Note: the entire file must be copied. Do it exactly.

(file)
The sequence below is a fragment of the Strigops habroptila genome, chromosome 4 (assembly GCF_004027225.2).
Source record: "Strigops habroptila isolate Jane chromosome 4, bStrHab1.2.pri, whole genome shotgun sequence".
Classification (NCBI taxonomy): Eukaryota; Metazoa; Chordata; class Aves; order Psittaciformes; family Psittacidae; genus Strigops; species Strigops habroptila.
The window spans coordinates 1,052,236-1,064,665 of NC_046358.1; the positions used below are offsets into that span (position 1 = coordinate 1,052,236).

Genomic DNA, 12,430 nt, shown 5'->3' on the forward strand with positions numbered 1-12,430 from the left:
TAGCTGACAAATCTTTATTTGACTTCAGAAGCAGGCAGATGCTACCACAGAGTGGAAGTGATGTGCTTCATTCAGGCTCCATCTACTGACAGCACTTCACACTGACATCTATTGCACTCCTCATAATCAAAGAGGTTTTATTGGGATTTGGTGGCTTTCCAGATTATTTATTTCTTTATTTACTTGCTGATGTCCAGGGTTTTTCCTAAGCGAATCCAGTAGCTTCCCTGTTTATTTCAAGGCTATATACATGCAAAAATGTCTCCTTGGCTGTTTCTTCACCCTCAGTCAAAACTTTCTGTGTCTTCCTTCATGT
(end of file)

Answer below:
The sequence below is a fragment of the Strigops habroptila genome, chromosome 4 (assembly GCF_004027225.2).
Source record: "Strigops habroptila isolate Jane chromosome 4, bStrHab1.2.pri, whole genome shotgun sequence".
Classification (NCBI taxonomy): Eukaryota; Metazoa; Chordata; class Aves; order Psittaciformes; family Psittacidae; genus Strigops; species Strigops habroptila.
The window spans coordinates 1,052,236-1,064,665 of NC_046358.1; the positions used below are offsets into that span (position 1 = coordinate 1,052,236).

Genomic DNA, 12,430 nt, shown 5'->3' on the forward strand with positions numbered 1-12,430 from the left:
TAGCTGACAAATCTTTATTTGACTTCAGAAGCAGGCAGATGCTACCACAGAGTGGAAGTGATGTGCTTCATTCAGGCTCCATCTACTGACAGCACTTCACACTGACATCTATTGCACTCCTCATAATCAAAGAGGTTTTATTGGGATTTGGTGGCTTTCCAGATTATTTATTTCTTTATTTACTTGCTGATGTCCAGGGTTTTTCCTAAGCGAATCCAGTAGCTTCCCTGTTTATTTCAAGGCTATATACATGCAAAAATGTCTCCTTGGCTGTTTCTTCACCCTCAGTCAAAACTTTCTGTGTCTTCCTTCATGT